Professor Profiles


Derek Truscott, PhD, RPsych

Professor, Director of Counselling Training


Educational Psychology

About Me

I earned my doctorate in clinical psychology from the University of Windsor in 1989, and practiced in hospital, community, group home, rehabilitation, and private settings prior to joining the University of Alberta in 1997. I am a Registered Psychologist with the College of Alberta Psychologists and member of the Canadian Psychological Association.

Theoretical Orientation to Practice

Because all theoretical orientations to psychotherapy are equally effective and interventions are effective only if client and therapist believe them to be so, I practice from a theoretically integrative, technically eclectic orientation. I work with each client to find a common understanding of their problem, drawing from many orientations in an integrative, rather than internecine, manner. I then propose solutions consistent with our shared understanding, drawing from many interventions in an eclectic, rather than exclusive, manner. Because no theoretical orientation deserves to be privileged over the others and therapist allegiance is central to being effective, in my teaching I strive to help students find their own theoretical orientation and learn how to adapt it in the service of their clients.


    I am interested in answering the question of what it takes to be a good psychologist. By “good” I mean one who is effective, helpful, influential, and impactful – who is sought out by people suffering from personal problems and to whom other psychologists refer or seek out themselves. I also mean “good” in the sense of one who is ethical, principled, virtuous, and moral – who knows how to do and does the right thing and is sought out by others wanting to do likewise.

    It often seems to me that the secret to becoming a good psychologist lays buried under mounds of facts and opinions. No wonder most of us pursue either research or practice and pay scant attention to the other. Producing more research findings or proposing more practice approaches isn’t going to remedy this situation, and might be making it worse. Having grown up on the Alberta prairies, my response has been to think of myself as a refinery rather than as a pump-jack, synthesizing knowledge from existing research to fuel professional practice.

    I am currently working on two new books, The Effective Psychotherapist: On being more helpful more often and Feedback: A therapist’s guide to getting better (with William Hanson).


    I base my approach to teaching on the premise that students attend university expecting to learn from experts providing instruction in their area of expertise. My role as a professor, therefore, is to be an expert in my field of professional psychology and to effectively teach students what they need to learn to become psychologists. While the former is one of my life’s passions and the reason I joined the academy, the latter has challenged me to practice reflectively in order to ensure that I am facilitating learning.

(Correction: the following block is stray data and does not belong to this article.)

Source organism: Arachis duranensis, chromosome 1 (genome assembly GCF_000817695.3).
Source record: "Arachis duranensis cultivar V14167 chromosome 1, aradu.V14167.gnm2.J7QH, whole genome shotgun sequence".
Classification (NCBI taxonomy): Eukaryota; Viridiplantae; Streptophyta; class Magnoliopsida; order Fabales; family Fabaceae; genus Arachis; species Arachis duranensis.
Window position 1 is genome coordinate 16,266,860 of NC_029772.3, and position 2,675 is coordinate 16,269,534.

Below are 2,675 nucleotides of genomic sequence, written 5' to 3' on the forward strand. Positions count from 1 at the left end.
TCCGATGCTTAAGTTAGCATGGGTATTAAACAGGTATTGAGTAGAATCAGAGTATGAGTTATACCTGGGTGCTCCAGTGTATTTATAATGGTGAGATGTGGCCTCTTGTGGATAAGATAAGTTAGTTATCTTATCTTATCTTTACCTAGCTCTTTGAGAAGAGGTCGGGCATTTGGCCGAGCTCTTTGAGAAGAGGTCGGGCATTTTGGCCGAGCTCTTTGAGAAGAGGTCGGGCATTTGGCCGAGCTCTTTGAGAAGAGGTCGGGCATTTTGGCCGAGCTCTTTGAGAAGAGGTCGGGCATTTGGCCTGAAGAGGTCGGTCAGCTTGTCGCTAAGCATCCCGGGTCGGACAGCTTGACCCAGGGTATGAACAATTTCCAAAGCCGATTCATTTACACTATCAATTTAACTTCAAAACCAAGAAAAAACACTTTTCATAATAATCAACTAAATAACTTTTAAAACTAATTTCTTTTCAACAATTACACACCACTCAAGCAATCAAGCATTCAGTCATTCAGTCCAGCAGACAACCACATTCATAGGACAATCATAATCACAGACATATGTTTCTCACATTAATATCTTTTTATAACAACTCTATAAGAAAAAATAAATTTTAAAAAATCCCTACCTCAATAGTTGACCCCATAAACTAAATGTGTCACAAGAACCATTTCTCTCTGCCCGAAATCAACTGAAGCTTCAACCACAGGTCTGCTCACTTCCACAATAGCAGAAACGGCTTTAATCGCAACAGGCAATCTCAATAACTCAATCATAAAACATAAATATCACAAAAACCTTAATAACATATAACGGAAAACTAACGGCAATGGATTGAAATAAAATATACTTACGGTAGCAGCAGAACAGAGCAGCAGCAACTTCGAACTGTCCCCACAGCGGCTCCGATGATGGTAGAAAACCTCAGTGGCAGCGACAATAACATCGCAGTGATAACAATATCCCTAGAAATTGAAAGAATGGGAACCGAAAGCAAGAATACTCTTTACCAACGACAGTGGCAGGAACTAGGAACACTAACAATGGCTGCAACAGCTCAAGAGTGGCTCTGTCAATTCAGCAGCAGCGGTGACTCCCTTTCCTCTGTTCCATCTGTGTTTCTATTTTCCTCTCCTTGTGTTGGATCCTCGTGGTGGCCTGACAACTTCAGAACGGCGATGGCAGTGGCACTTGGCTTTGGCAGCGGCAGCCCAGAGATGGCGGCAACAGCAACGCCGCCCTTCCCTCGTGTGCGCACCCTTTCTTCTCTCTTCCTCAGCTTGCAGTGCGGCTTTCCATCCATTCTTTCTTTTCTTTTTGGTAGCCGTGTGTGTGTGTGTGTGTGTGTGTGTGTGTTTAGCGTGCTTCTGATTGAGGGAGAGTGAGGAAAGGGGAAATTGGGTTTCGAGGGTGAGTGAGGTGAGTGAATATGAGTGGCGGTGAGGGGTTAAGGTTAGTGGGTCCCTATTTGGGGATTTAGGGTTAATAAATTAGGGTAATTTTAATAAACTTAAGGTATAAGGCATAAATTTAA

Learning is a process of either assimilating information and thereby buttressing what we already know, or accommodating information and thereby restructuring existing knowledge. For learning to take place, therefore, new information must be sufficiently familiar to be comprehensible, yet sufficiently unfamiliar to provoke change. Not all information is given equal consideration, however. When we encounter information that is irrelevant to our concerns—even if it is new to us—we are indifferent at best, bored at worst. When presented with information that is novel and can be put to use to further our goals, we are enlivened, engaged and motivated to learn.

    The interpersonal environment is also crucial to the process of learning. Because human beings are inherently loss-aversive, when under threat we cling to what we know in order to avoid the negative consequences of making an error. Only when the potential benefit of trying something new significantly outweighs the risk of the loss that would result from being wrong, are we willing to consider new information and ideas. When we feel safe to consider new ideas we are open to learning.

    Thus, I approach teaching by: a) continuously developing my scholarly expertise; b) developing novel learning objectives congruent with students’ goals; c) establishing a positive interpersonal climate conducive to learning; and d) teaching reflectively in order to be able to foster learning.

    Graduate Student Supervision

    I have supervised 17 doctoral and 20 Master’s students to successful completion of their degrees. Given my intention to retire in 2022 and the fact that it takes 5.5 years on average to complete a doctoral degree, I will not be taking-on the supervision of any new doctoral students. For the 2018-2019 academic year I will consider working with a Master’s student if there is a very close match between the student’s research interests and mine.